Box Material - drawer box materials (for wood-based cabinets) include solid wood, MDF, plywood or particle board or a combination of these materials. This is one location where solid wood is still fairly common in cabinet construction. Solid wood combined with good joinery results in the strongest drawer box. This is due to the inherent superior qualities of solid wood over particle board such as screw holding capability and resistance to moisture. (Despite your best efforts, someday you'll end up spilling some sort of liquid into an open drawer.)
Bottom Thickness, Material and Retention - thicker bottom panels are better than thinner ones because the bottom panel supports the weight of the drawer contents. You'll see thicknesses ranging from 1/8 inch to 1/2 inch (keep in mind that 1/2 inch is 4-times thicker than 1/8 inch).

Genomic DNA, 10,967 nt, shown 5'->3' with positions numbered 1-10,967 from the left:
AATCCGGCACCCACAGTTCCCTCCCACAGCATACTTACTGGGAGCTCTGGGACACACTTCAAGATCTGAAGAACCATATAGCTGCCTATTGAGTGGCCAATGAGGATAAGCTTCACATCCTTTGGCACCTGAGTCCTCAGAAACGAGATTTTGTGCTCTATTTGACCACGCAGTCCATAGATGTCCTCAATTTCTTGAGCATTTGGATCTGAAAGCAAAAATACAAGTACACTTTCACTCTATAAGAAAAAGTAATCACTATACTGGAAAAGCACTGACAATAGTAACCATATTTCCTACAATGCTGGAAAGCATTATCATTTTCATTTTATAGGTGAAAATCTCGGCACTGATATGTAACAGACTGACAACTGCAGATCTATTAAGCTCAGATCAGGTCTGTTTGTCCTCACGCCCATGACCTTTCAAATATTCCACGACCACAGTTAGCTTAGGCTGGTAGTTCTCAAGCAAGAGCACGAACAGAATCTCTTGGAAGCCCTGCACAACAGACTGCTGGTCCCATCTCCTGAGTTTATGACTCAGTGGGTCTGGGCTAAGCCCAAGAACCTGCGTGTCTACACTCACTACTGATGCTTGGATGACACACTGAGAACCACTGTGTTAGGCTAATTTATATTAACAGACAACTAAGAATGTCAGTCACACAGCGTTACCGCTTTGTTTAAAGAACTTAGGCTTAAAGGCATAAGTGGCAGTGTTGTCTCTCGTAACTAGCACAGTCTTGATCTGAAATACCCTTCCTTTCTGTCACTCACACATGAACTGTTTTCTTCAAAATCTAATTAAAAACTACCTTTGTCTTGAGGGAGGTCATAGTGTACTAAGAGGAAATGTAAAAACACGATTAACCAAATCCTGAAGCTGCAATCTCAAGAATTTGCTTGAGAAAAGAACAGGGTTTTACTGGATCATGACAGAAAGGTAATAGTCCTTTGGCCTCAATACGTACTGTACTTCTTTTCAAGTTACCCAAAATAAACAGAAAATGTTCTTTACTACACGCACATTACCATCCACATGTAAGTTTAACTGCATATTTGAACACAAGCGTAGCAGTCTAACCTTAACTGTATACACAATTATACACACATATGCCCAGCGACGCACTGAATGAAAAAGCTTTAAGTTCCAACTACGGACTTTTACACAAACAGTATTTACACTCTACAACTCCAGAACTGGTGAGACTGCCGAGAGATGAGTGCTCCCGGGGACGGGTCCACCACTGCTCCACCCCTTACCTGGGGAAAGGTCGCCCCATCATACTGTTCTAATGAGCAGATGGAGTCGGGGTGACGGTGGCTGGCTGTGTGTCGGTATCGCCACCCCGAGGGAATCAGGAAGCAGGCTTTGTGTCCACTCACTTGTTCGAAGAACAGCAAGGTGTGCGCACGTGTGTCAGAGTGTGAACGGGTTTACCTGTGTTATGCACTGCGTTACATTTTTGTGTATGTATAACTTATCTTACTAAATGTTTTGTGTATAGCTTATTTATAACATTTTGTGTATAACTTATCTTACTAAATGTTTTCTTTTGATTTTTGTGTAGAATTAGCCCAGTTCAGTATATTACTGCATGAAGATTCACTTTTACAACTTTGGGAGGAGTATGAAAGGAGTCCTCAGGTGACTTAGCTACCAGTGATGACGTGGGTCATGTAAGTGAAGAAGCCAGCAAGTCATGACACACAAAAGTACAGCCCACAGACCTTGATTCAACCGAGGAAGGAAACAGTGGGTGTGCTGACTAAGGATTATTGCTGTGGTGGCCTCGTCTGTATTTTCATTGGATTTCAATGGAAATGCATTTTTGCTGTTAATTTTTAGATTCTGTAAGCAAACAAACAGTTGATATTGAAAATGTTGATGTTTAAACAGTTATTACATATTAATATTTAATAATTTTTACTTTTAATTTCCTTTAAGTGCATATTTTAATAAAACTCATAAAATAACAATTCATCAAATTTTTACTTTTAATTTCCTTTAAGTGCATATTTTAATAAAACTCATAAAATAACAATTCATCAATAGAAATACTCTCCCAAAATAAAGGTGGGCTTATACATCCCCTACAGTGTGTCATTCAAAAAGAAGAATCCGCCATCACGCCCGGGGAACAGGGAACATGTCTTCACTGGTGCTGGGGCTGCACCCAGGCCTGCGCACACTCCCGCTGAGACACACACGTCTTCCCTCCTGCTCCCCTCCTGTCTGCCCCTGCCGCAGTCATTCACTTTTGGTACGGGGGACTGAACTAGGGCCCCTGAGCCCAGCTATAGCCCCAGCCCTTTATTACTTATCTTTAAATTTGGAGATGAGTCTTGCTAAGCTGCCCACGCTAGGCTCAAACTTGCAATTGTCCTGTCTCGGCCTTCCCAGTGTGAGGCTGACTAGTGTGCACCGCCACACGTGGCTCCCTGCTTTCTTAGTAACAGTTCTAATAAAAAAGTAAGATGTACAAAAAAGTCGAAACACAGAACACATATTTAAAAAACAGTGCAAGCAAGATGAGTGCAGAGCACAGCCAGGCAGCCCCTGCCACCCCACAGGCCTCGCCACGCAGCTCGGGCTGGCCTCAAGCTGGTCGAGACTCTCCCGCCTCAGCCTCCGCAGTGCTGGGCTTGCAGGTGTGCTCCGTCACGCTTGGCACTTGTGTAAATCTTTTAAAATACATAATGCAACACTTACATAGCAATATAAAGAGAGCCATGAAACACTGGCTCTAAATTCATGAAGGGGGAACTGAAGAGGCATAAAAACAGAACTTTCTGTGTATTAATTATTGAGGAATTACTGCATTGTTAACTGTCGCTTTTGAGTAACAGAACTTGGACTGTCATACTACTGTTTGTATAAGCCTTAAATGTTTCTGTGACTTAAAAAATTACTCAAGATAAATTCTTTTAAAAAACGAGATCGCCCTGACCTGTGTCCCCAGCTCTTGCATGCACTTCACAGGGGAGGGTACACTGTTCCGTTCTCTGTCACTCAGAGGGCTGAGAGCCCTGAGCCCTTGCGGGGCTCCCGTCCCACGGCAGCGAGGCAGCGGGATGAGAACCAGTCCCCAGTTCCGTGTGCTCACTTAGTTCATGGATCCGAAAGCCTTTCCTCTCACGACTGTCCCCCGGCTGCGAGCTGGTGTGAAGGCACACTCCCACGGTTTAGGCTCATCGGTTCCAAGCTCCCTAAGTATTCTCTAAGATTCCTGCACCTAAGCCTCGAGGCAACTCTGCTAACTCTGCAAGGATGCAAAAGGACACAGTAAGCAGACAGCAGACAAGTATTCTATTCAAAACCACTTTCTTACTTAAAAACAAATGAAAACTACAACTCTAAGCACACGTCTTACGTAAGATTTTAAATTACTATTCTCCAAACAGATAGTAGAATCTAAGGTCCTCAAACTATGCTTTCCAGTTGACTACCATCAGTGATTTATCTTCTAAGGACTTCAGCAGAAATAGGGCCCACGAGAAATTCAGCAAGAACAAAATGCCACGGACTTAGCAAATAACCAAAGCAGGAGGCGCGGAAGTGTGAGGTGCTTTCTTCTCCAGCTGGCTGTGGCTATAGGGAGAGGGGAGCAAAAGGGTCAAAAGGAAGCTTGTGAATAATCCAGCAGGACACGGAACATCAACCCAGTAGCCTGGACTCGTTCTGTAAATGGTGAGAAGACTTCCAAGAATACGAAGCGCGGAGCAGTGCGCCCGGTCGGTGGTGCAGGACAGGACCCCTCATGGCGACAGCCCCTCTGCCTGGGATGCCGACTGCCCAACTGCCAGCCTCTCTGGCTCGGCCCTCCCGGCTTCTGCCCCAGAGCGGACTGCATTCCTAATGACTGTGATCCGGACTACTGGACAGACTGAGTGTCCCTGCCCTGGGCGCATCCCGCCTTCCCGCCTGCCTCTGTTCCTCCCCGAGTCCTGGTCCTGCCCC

Drawer bottoms that are dadoed into the 4 sides of the cabinet box represent good construction because it 'captures' the drawer bottom.
Much less durable methods involve just stapling and/or gluing the bottom panel to the drawer box.
Slide Material - slides and their various parts are made from metal, plastic, nylon or a combination of these materials. Look at the rolling elements (the rollers or parts that actually allow the slide to move back and forth) and how the slide is attached to the back of the cabinet.
Stronger more durable slides will use roller mechanisms that have steel ball bearings and have metal attachment fittings where they fasten to the cabinet box.
Plastic and nylon attachments and rollers will be less durable than metal.